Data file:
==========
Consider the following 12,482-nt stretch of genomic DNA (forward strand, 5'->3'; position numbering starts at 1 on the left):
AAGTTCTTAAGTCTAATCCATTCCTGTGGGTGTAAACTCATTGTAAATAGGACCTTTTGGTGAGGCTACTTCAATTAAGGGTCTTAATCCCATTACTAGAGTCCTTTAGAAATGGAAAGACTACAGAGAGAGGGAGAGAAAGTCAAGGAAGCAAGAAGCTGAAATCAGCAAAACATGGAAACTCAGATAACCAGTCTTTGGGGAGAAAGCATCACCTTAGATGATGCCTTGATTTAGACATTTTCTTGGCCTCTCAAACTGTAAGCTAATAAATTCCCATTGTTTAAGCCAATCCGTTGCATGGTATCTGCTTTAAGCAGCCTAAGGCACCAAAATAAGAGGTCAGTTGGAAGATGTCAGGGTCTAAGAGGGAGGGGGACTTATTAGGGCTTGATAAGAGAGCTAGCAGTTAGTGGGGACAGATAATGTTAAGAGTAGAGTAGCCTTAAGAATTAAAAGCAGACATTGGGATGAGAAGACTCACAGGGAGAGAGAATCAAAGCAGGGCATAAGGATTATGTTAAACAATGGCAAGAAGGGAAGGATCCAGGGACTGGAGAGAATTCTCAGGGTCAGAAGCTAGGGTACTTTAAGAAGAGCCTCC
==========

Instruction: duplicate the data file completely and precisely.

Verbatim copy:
Consider the following 12,482-nt stretch of genomic DNA (forward strand, 5'->3'; position numbering starts at 1 on the left):
AAGTTCTTAAGTCTAATCCATTCCTGTGGGTGTAAACTCATTGTAAATAGGACCTTTTGGTGAGGCTACTTCAATTAAGGGTCTTAATCCCATTACTAGAGTCCTTTAGAAATGGAAAGACTACAGAGAGAGGGAGAGAAAGTCAAGGAAGCAAGAAGCTGAAATCAGCAAAACATGGAAACTCAGATAACCAGTCTTTGGGGAGAAAGCATCACCTTAGATGATGCCTTGATTTAGACATTTTCTTGGCCTCTCAAACTGTAAGCTAATAAATTCCCATTGTTTAAGCCAATCCGTTGCATGGTATCTGCTTTAAGCAGCCTAAGGCACCAAAATAAGAGGTCAGTTGGAAGATGTCAGGGTCTAAGAGGGAGGGGGACTTATTAGGGCTTGATAAGAGAGCTAGCAGTTAGTGGGGACAGATAATGTTAAGAGTAGAGTAGCCTTAAGAATTAAAAGCAGACATTGGGATGAGAAGACTCACAGGGAGAGAGAATCAAAGCAGGGCATAAGGATTATGTTAAACAATGGCAAGAAGGGAAGGATCCAGGGACTGGAGAGAATTCTCAGGGTCAGAAGCTAGGGTACTTTAAGAAGAGCCTCC